Being internet, phone and cable/satellite TV "READY"

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  #1  
Old 11-04-14, 09:48 AM
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Being internet, phone and cable/satellite TV "READY"

I purchased a four unit apartment building for rental purposes.

The building right now has a bunch of coaxial cables, old phone wires, ethernet cables, running all over the places, some of those wires are not even in use and have been abandoned and terminates inside the wall somewhere. Many of the wires run under the soffit on the outside, along walls, some through closets and some in the attic. I was trying to figure out what goes where.

Ultimately, I would like to get rid of ALL OF THESE WIRES. I would like to use the electric equipment room as a starting point for everything. From there to run a larger diameter conduit to each unit, where future cables for phone, TV, internet etc...can be routed through. That way we don't have different service providers connect to the building from all directions in all manners. The equipment room will then serve as the edge of their service.

Now, what type of cable should I run from here to each of the units? Which cable is most versatile that most of these providers can just connect to and use? I know Cable TV and Satellite typically come in through coax. Phone companies use those smaller phone lines, and internet comes in either via phone lines if DSL or coax, then switches to CAT5 or CAT6.

Is there some sort of "universal cable" I can run through these conduits that will be versatile enough to connect to whatever incoming wiring might be? Or do I have to run a coax cable (for TV or data), a ethernet (for data) and a standard 4-wire (for voice and fax)?

I want to make each unit cable TV, satellite TV, internet, phone "READY" no matter what provider and what service bundles the individual tenants may subscribe to and get rid of all the spider web mess of current wiring.
 
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  #2  
Old 11-04-14, 10:20 AM
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I wouldn't run any cable, just the conduit. the problem is that different people are going to want different services in different places. Are these apartments currently occupied or is this a total gut and remodel job? If the latter can you designate a place in each apartment for the distribution of services in that apartment? Are these going to be high-rent apartments, medium rent or flophouses? Obviously the higher the rent the more the tenants are going to want in regard to high-tech cabling.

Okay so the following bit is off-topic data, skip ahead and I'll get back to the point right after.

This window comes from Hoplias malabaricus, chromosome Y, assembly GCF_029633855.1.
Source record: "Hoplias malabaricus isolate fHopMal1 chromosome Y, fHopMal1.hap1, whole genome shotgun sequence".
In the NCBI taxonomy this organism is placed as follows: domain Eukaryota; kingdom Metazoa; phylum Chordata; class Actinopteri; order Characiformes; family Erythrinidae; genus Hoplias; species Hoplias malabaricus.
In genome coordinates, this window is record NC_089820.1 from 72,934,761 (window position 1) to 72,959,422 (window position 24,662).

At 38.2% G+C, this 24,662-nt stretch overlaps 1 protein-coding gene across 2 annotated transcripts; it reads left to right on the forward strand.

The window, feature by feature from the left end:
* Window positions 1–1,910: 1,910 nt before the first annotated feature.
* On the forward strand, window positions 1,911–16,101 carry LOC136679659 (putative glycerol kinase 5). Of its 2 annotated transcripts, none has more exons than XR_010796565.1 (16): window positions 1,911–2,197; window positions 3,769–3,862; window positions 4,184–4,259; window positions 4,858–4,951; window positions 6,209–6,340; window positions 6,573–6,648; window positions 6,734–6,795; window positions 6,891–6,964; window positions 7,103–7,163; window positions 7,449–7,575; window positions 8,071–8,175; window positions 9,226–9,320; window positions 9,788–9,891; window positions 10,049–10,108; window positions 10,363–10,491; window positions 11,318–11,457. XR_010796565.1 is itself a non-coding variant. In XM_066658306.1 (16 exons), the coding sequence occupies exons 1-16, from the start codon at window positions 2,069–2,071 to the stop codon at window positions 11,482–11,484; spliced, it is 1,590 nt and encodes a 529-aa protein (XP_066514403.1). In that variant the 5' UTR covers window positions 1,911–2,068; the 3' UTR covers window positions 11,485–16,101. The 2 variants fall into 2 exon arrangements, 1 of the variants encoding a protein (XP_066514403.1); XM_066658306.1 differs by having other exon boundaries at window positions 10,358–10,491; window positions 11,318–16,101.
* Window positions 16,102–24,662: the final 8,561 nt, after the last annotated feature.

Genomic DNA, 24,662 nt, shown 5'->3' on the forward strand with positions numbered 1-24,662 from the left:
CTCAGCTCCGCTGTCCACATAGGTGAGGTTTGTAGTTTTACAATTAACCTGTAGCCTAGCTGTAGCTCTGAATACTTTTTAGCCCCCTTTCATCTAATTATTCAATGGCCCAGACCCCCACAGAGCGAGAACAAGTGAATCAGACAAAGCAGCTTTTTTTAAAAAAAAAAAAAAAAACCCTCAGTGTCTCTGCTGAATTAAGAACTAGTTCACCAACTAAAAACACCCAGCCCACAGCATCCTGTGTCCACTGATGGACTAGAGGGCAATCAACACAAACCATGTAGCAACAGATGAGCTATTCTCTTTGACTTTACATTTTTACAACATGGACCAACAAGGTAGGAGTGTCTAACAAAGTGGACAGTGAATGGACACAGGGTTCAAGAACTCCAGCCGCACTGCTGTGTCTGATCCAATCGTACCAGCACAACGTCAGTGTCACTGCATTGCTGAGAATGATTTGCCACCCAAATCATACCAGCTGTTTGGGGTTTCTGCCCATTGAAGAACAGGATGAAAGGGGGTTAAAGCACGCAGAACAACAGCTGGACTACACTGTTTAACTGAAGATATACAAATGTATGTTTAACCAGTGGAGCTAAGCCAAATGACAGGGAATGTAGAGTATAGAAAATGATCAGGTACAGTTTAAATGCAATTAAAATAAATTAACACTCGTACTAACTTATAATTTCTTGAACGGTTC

Start with a floor plan of the apartment, if all are the same then one plan is enough but if there are two, three or more different floor plans then you have to plan accordingly. Start with the bedroom(s) where almost everyone is going to want telephone and television service. I would add at least one Ethernet connection for a wired computer network. Determine where the most likely location for the bed, a TV and a desk for a computer would be and set the appropriate jacks, coax (RG-6) for TV and add an Ethernet for streaming of movies, maybe a telephone for something like TIVO to communicate for programming. Add a telephone jack near the bed. Do this with all rooms and determine how to run all the various cables back to the location for distribution for that apartment, maybe a small closet or just a part of a closet.

The distribution within each apartment would be handled by splitters (coax), Ethernet switches/routers for data and patch panels for telephone.
All this wiring in the apartment can be run without conduit from the individual jacks to the equipment center. Coax splitters are cheap so supplying them makes sense and the telephone patch panel as well. for the Ethernet just a patch panel and have the tenant supply their own router and (if necessary) switch.

From each such apartment data center run a conduit back to the central equipment room. I would use no less than 1-1/2 inch conduit, PVC if the local building code allows. This would allow for multiple services, different Internet accounts or separate cable and satellite TV feeds and such but if you want to limit to only one of each type of cable then you could go smaller. For future proofing you would also allow for fiber optic cabling as well as the copper. Duplicate this (as you see fit) for each apartment.

The service providers will want wall space to mount their distribution amplifiers, patch panels (mostly telephone) and fiber optic terminal panels. They also need several dedicated electrical sources and you may want to have them come off of a separate electrical panel for metering purposes. Have the service providers bring in their main cables and also run the branches to the equipment centers in each apartment UNLESS they make a good deal for you to run these cables.

This will give the most flexibility to your tenants and will be able to meet their needs with little disruption for upgrading. I think that all telephone wiring should be four-pair category 3 cable, all coaxial cable should be RG-6 and maybe even quad shield. The Ethernet wiring should be category 6 or better.

This WILL NOT be cheap but it will be extremely flexible. Others will have different ideas and they may fit your needs and budget better.
 
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Old 11-05-14, 09:20 AM
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Different people like different providers. I would leave everything where it is. The providers who ran the cables probably know what's what. Let the tenants choose what they want & take care of it one at a time.
 
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Old 11-05-14, 04:41 PM